# Calculus Annotations

Caesar supports annotations on procedures to specify a desired calculus to use. By using these annotations, Caesar will help to check that only proof rules are used that are sound for that chosen calculus.

Right now, Caesar supports:

`@wp`

: The**weakest pre-expectation calculus**that operates on non-negative real numbers and infinity.- It corresponds to expected values of probabilistic programs where non-termination yields expected value zero.
- Correspondingly, it uses
*least*fixpoint semantics for loops.

`@wlp`

: The**weakest**that operates on real numbers in the closed interval from zero to one.*liberal*pre-expectation calculus- It corresponds to expected values of probabilistic programs where non-termination yields expected value 1.
- It uses
*greatest*fixpoint semantics for loops.

`@ert`

: The**expected runtime calculus**for reasoning about expected runtimes or expected resource consumption of probabilistic programs.- The calculus is basically the same as the weakest pre-expectation calculus, with a lot of additonal
`+ 1`

s everywhere. In HeyVL, this corresponds to a bunch of`tick 1`

statements.

- The calculus is basically the same as the weakest pre-expectation calculus, with a lot of additonal

The formal details of these three calculi are presented very nicely in Benjamin Kaminski's PhD thesis.

The calculus annotations do not automatically guarantee that your HeyVL file encodes your verification problems in a sound way.
For one, there are some conditions that are not (yet) checked by Caesar's implementation.
See the section What Is *Not* Checked for more information.

## Usage

Simply add the respective annotation to your `proc`

or `coproc`

.

For example, the following `proc`

declaration will not compile because induction is not a sound proof rule to be used with `wp`

reasoning about lower bounds.
A valid proof rule would be ω-invariants.

`@wp`

proc main() -> () {

var x: UInt

@invariant(x)

while 1 <= x {

x = x - 1

}

}

Each built-in proof rule specifies their soundness theorem on their own documentation page (see the *"Soundness"* sections).

## Soundness Overview of Proof Rules

So, what are the proof rules that can be used to reason about which calculus and about which direction?
The following table contains combinations of *sound approximation* combinations, i.e. if the program with the proof rule verifies, then the original program with the true greatest/least fixpoint semantics satisfies the same specification as well.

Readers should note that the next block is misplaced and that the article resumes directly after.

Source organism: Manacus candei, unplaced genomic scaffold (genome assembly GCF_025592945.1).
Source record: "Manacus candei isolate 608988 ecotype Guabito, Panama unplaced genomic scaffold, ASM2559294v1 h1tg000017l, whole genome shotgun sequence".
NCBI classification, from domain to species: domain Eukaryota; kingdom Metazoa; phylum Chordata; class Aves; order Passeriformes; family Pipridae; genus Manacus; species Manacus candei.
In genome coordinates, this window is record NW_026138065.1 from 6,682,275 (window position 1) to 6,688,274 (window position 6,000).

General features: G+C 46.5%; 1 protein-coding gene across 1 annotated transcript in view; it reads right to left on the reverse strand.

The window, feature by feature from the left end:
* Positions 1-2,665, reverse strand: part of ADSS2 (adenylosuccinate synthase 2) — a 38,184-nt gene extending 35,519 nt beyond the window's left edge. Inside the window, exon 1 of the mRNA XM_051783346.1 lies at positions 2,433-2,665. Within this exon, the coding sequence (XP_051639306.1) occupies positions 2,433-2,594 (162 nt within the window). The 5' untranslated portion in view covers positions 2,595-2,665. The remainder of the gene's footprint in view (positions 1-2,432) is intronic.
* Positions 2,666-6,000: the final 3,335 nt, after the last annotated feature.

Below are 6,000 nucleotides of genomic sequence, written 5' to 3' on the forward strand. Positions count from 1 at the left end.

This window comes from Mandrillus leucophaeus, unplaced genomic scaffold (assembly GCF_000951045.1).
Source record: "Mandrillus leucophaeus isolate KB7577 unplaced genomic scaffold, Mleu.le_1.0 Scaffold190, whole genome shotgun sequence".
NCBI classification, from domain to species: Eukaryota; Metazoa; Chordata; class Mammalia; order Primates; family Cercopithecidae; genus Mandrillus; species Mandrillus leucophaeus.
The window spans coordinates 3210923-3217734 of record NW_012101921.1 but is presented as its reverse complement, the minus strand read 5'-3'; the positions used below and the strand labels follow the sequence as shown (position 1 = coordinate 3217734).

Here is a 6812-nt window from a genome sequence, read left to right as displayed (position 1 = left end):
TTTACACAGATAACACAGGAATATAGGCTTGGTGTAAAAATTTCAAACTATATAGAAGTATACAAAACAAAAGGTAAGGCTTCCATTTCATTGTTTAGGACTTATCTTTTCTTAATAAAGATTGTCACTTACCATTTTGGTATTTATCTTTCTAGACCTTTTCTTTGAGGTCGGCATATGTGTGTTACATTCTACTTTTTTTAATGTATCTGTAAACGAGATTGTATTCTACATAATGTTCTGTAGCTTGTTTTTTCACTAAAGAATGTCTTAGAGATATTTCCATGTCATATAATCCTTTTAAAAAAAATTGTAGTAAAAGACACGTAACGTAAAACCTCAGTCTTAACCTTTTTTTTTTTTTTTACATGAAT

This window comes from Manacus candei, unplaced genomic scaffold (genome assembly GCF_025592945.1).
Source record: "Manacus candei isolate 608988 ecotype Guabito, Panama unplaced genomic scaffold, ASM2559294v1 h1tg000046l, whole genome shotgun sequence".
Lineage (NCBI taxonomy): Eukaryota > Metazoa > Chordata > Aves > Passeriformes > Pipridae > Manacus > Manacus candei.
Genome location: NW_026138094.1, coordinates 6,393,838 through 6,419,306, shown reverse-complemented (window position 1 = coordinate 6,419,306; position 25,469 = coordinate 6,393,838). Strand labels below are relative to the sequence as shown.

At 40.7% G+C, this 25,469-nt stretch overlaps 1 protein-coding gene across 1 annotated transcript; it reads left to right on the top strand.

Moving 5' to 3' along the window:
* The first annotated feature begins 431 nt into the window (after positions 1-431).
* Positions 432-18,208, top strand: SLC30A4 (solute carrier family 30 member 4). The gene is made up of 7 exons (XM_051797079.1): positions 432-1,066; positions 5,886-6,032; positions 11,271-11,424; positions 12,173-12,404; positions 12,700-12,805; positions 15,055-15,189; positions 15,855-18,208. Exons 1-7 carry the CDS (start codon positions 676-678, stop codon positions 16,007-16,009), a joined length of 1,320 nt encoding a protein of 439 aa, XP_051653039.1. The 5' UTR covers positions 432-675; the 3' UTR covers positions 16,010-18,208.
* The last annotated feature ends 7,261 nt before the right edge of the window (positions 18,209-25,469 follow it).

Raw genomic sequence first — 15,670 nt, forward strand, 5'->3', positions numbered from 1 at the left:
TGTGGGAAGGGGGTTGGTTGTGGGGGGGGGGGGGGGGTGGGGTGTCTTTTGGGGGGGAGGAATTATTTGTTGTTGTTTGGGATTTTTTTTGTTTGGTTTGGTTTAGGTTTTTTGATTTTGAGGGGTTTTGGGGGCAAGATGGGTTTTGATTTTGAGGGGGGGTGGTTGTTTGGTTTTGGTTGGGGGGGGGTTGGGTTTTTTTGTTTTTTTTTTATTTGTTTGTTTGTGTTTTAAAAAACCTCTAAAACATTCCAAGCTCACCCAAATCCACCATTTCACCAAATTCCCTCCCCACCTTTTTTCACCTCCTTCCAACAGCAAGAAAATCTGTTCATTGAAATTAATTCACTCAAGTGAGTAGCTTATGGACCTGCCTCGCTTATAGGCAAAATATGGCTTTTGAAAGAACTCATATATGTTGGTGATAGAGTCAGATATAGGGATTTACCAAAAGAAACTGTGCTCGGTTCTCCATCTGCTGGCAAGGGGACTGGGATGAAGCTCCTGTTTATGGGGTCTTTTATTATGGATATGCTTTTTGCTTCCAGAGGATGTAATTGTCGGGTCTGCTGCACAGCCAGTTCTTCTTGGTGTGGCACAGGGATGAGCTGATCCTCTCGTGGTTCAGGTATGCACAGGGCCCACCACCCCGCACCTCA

Proof Rule | `@wp` | `@wlp` | `@ert` |

(k)-Induction | Overapproximation (`coproc` ) | Underapproximation (`proc` ) | Overapproximation (`coproc` ) |

Loop Unrolling | Underapproximation (`proc` ) | Overapproximation (`coproc` ) | Underapproximation (`proc` ) |

ω-invariants | Underapproximation (`proc` ) | Overapproximation (`coproc` ) | Underapproximation (`proc` ) |

The following proof rules implicitly assume that you do not approximate in your while loops, but encode *exact* `wp`

/`ert`

semantics of your program.
This is because these proof rules implicitly do both lower and upper bounds checks on the loop body and thus the exact loop body semantics are required.

Proof Rule | `@wp` | `@wlp` | `@ert` |

Almost-Sure Termination Rule | Exact (`proc` ) | Not Applicable | Not Applicable |

Positive Almost-Sure Termination Rule | Not Applicable | Not Applicable | Exact (`coproc` ) |

Optional Stopping Theorem | Exact (`proc` ) | Not Applicable | Not Applicable |

## What Is *Not* Checked By Caesar

HeyVL is designed as an intermediate verification language and so it allows some dangerous features on purpose. See our OOPSLA '23 paper for more information. However, some items from the list below might also be disallowed in the future.

- You can easily introduce contradictions that lead to unsoundness.
- E.g.
`assume ?(false)`

can be used in`proc`

s to make everything verify trivially. - Unsoundness may come from axioms with contradictions.

- E.g.
`proc`

s may call`coproc`

s and vice versa. However, this is almost never sound.- Right now, you can call procedures of different calculi from each other without a warning.
`tick`

statements may be used with`@wp`

and`wlp`

, and it is not checked that a`tick`

statement actually occurs in an`@ert`

procedure.